Written by Zach Grossfeld
Last week, a guy bumped into me while I was waiting at baggage claim. Here’s my truth:
I stumbled back a bit. While waiting at the baggage claim, a man bumped my left shoulder while looking down at his phone. I turned back and waited for him to apologize.
Within seconds, my brain spun a hamster wheel of all of the things I wanted to happen to that man:
Fuck that guy; I hope he loses his bag.
I hope he gets slapped with a 10x Uber Surge Charge
Maybe he’ll get sucked through the baggage claim conveyor belt.
I felt angry. This feeling wasn’t healthy anger. No one had significantly wronged me. The worst I had suffered was a slight bump, followed by a quick recovery.
As for most of the suffering, I was instilling that upon myself.
The toxic thoughts and change in mood were a result of me latching onto a fleeting emotion, building it up to the point that felt good, felt right. I fed off of the anger until a thought crossed my mind:
I’m the only one suffering here.
That guy doesn’t give a shit that he hit me.
All he cares about is grabbing his bags, getting in the car, and going home to jerk off and fall asleep.
I guess we all mostly care about the same things.
Also, I have no idea what this guy is enduring.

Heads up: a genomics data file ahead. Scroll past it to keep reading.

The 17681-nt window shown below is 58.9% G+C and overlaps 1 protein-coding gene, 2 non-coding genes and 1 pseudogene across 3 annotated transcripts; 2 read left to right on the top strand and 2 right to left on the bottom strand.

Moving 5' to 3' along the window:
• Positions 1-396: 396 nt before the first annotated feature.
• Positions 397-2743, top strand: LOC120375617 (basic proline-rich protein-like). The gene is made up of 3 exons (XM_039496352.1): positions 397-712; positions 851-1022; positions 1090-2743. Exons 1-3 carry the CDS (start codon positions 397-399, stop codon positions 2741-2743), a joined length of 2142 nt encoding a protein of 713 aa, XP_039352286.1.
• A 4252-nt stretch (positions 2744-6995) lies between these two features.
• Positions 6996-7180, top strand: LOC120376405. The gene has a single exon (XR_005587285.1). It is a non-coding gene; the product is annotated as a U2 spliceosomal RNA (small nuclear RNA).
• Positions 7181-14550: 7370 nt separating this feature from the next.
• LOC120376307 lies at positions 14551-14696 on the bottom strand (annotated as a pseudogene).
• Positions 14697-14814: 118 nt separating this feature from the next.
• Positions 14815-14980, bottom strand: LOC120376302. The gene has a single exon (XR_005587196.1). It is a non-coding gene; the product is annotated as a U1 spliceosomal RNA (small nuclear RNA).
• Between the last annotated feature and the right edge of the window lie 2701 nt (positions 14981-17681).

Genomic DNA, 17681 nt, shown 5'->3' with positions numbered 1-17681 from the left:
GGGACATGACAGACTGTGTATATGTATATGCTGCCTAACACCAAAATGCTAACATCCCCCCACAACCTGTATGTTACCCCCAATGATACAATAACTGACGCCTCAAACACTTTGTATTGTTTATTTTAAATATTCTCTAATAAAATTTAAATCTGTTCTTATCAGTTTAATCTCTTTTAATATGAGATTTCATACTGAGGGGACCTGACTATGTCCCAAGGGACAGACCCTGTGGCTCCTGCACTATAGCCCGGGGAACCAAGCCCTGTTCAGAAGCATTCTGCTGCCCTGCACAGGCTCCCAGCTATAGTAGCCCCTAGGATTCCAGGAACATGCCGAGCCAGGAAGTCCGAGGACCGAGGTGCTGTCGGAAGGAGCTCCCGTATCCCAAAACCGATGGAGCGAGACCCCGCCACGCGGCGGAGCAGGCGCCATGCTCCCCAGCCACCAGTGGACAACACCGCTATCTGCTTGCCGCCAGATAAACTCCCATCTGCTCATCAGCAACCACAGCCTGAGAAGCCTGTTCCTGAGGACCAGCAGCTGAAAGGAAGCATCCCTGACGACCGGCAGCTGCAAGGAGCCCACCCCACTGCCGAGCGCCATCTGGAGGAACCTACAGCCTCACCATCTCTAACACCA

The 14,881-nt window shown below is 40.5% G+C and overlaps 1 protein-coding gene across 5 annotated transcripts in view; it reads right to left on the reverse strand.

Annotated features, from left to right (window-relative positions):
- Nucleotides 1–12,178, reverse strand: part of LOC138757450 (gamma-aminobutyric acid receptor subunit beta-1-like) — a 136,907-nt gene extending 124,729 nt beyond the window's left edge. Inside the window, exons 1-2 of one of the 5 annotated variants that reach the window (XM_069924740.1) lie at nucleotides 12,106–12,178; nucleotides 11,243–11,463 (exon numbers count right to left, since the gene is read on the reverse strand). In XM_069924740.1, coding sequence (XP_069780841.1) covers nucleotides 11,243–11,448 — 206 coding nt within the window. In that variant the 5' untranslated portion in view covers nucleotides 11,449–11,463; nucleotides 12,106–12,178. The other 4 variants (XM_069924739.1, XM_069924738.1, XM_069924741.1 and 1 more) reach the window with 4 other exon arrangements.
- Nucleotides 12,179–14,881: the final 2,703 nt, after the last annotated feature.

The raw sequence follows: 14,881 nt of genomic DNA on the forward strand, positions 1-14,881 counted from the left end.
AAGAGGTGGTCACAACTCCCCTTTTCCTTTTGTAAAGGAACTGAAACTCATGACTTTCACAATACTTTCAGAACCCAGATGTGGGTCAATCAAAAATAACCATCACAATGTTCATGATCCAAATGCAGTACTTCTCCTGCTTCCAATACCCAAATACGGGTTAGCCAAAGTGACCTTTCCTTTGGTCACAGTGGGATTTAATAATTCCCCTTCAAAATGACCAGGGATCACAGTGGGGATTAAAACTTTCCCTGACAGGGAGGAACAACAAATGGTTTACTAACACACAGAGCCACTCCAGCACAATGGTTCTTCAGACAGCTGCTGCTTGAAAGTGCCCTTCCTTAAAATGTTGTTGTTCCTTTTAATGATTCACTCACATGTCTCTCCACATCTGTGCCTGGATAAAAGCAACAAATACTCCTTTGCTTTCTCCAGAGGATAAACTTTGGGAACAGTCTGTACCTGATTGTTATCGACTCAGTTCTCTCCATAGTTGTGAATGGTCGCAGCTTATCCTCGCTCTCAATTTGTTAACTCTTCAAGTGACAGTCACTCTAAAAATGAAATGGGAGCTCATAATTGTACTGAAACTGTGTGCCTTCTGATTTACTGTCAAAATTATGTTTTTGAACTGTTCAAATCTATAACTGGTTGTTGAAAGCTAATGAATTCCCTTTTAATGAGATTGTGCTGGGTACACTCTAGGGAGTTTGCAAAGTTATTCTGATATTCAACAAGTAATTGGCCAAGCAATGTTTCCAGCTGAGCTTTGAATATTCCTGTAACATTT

Maybe he just read the most traumatic text message of his life and didn’t notice that he nudged me. Perhaps he found out that his wife has ovarian cancer or that he lost his job. If that were the case, then I don’t blame him for not looking up.
The chances are that whatever popped up on his screen wasn’t that serious, but you never know. Initially, giving that man the benefit of the doubt would’ve given me 10 minutes of my life back that I wasted in useless rage.
Everything, every feeling is temporary.
Changing perspective and imagining what others go through will expedite the journey from unhealthy anger to peace.
The ego wants you to believe that you have the direst circumstances out of everyone at the airport.
Recognize the buildup of heat and stress, and imagine what the other person could be going through.
Sure, maybe that guy was just an asshole, but I’m not forgiving him for him.
I’m forgiving him for myself.
I don’t want to hold on to unnecessary anger that will corrupt my thinking and marginalize my relationships.
Ed Latimore sums this sentiment up well:
I forgive because I’m selfish.
I don’t do it for the other person.
I do it, so I no longer have to think about or feel anything from my past.
Recognize unwarranted/unhealthy anger (not all anger is unhealthy)
Take the other person’s perspective (What could he/she be going through?)
Everything is temporary
Forgive for yourself, not for the other person (Who cares if they’re the asshole?)